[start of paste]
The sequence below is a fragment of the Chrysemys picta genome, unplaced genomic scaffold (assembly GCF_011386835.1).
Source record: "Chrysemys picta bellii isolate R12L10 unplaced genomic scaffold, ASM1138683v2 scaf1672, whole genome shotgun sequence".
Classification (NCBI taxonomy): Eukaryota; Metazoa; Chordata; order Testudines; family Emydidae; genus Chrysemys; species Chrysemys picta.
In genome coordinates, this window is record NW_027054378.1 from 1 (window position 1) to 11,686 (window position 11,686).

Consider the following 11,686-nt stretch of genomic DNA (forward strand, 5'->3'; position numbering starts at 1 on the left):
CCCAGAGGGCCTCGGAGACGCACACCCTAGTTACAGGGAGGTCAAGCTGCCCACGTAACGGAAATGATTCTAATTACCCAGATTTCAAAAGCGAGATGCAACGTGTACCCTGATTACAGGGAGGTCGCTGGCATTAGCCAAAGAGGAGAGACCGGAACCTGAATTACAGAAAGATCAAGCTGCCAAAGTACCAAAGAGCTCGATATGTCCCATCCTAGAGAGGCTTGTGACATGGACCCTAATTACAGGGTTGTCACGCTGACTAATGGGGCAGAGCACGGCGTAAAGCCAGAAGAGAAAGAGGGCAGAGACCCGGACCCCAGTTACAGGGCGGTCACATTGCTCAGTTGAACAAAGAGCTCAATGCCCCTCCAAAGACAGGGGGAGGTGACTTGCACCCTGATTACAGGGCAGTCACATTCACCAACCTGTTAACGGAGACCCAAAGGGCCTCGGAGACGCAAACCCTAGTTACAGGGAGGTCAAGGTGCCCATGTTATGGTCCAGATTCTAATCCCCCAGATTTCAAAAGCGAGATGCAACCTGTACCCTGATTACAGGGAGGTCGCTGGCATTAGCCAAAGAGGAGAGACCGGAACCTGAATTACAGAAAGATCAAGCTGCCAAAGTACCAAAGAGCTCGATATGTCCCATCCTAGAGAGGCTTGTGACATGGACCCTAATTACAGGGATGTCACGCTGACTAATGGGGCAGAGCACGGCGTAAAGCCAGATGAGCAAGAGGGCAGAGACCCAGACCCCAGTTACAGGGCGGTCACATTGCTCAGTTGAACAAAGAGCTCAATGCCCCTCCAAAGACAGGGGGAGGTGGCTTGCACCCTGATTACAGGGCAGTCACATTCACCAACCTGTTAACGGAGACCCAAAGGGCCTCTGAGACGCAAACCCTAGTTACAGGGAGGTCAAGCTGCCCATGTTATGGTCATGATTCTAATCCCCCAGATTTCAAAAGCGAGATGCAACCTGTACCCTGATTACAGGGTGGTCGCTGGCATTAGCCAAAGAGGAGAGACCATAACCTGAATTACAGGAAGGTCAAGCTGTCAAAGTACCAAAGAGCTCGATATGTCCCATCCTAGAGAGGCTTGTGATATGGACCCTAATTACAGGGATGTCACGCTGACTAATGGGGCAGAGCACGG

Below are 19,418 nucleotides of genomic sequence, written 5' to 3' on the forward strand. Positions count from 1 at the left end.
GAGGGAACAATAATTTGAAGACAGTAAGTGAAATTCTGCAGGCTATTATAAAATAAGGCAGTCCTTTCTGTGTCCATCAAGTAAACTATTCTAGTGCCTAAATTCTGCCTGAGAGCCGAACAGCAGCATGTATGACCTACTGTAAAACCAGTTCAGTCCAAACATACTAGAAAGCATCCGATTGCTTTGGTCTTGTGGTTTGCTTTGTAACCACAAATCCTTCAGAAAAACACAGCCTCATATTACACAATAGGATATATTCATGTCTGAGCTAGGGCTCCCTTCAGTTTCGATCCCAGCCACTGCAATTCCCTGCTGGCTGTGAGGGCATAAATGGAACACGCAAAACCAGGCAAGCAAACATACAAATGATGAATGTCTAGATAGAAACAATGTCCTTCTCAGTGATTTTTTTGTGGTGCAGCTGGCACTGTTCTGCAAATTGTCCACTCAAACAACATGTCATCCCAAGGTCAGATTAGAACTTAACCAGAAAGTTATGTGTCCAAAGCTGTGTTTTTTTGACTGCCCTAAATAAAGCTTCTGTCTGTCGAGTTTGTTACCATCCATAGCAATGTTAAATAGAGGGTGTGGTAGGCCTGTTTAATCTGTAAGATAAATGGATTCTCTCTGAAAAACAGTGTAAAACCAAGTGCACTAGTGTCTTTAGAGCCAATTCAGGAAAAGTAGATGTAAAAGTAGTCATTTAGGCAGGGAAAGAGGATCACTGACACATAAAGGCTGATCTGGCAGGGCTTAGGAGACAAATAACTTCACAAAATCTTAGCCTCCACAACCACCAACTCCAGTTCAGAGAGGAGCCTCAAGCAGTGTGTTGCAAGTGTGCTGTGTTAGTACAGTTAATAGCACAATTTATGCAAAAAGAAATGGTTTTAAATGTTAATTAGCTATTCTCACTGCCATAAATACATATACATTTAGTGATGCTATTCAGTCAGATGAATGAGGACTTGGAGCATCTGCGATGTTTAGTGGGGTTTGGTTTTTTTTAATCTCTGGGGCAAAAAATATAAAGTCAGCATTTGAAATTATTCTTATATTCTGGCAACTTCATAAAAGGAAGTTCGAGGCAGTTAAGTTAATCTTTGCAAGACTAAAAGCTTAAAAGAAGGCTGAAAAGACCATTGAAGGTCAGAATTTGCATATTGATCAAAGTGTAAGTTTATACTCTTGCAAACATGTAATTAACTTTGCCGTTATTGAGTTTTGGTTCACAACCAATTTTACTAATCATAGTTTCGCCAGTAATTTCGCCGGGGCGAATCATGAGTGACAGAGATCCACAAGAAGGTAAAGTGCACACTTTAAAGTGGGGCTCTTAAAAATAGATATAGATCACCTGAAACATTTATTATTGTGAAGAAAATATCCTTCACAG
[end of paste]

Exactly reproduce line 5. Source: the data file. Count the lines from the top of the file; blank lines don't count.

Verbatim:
Consider the following 11,686-nt stretch of genomic DNA (forward strand, 5'->3'; position numbering starts at 1 on the left):